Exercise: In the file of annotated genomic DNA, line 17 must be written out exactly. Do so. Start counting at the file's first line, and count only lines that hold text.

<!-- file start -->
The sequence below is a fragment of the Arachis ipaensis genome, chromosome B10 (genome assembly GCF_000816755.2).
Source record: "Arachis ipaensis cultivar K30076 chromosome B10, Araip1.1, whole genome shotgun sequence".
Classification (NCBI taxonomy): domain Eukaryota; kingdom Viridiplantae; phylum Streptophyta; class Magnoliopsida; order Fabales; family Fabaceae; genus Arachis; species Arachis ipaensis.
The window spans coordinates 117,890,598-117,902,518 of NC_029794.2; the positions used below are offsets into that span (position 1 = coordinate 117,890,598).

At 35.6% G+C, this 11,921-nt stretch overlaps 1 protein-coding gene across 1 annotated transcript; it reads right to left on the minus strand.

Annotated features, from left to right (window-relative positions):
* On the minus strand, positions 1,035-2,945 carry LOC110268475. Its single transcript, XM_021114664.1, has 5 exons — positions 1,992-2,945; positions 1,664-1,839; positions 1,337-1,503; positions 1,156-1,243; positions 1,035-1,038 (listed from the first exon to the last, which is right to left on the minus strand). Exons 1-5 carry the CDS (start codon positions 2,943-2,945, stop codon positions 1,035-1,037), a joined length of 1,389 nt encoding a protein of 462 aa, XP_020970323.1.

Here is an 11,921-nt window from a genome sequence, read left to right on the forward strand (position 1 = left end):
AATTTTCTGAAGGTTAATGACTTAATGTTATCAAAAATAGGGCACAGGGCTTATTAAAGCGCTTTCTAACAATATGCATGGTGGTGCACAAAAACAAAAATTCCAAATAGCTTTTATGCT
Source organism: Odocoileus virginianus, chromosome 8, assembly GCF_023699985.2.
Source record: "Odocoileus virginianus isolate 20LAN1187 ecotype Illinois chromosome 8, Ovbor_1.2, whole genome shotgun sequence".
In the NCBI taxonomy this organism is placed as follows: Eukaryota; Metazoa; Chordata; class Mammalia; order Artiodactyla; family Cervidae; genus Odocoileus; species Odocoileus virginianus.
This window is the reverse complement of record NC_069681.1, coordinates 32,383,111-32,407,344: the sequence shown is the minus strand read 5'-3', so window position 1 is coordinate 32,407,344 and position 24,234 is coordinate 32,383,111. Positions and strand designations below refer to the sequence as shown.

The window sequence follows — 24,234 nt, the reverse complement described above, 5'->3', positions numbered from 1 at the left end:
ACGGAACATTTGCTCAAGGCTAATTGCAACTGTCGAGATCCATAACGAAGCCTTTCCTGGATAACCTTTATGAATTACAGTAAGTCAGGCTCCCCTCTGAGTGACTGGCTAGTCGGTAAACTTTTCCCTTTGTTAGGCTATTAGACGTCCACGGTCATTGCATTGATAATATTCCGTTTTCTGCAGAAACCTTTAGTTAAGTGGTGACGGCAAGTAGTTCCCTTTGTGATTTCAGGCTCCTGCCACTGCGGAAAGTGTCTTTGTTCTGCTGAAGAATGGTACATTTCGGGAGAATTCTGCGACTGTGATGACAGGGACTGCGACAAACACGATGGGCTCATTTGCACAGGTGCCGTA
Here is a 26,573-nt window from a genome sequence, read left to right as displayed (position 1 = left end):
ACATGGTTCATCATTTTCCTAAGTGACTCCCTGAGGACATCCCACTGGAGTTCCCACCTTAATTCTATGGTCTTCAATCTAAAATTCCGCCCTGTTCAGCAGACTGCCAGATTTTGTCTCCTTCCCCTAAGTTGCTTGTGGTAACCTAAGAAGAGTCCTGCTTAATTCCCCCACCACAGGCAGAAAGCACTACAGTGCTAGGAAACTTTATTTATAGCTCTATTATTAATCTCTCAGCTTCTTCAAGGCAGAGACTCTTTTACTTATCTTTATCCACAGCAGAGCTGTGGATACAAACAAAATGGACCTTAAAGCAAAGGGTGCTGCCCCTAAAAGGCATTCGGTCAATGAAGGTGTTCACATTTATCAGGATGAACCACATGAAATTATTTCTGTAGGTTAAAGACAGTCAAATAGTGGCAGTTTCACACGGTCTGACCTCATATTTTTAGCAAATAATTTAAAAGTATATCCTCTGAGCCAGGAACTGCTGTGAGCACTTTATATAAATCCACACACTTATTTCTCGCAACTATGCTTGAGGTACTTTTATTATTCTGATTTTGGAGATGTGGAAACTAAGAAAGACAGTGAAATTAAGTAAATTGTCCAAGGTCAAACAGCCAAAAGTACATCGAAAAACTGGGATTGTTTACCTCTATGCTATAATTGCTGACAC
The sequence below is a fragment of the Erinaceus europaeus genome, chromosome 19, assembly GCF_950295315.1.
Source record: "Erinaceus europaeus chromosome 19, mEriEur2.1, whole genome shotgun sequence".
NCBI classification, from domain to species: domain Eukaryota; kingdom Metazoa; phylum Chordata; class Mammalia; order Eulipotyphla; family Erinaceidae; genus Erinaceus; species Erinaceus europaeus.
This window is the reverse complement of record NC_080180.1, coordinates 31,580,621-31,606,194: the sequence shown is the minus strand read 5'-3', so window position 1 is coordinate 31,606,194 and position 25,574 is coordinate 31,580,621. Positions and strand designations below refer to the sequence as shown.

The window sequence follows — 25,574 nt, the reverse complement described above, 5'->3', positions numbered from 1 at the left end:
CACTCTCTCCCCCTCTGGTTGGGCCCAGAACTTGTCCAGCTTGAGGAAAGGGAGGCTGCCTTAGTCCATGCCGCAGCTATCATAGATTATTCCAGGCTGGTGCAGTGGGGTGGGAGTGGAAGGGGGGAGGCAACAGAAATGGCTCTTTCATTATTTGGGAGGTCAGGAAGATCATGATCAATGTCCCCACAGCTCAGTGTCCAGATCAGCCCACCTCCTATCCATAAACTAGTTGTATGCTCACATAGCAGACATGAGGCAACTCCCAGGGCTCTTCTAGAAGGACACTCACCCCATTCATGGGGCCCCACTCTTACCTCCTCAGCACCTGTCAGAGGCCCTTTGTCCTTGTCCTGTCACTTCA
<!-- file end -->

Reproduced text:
ACATGGTTCATCATTTTCCTAAGTGACTCCCTGAGGACATCCCACTGGAGTTCCCACCTTAATTCTATGGTCTTCAATCTAAAATTCCGCCCTGTTCAGCAGACTGCCAGATTTTGTCTCCTTCCCCTAAGTTGCTTGTGGTAACCTAAGAAGAGTCCTGCTTAATTCCCCCACCACAGGCAGAAAGCACTACAGTGCTAGGAAACTTTATTTATAGCTCTATTATTAATCTCTCAGCTTCTTCAAGGCAGAGACTCTTTTACTTATCTTTATCCACAGCAGAGCTGTGGATACAAACAAAATGGACCTTAAAGCAAAGGGTGCTGCCCCTAAAAGGCATTCGGTCAATGAAGGTGTTCACATTTATCAGGATGAACCACATGAAATTATTTCTGTAGGTTAAAGACAGTCAAATAGTGGCAGTTTCACACGGTCTGACCTCATATTTTTAGCAAATAATTTAAAAGTATATCCTCTGAGCCAGGAACTGCTGTGAGCACTTTATATAAATCCACACACTTATTTCTCGCAACTATGCTTGAGGTACTTTTATTATTCTGATTTTGGAGATGTGGAAACTAAGAAAGACAGTGAAATTAAGTAAATTGTCCAAGGTCAAACAGCCAAAAGTACATCGAAAAACTGGGATTGTTTACCTCTATGCTATAATTGCTGACAC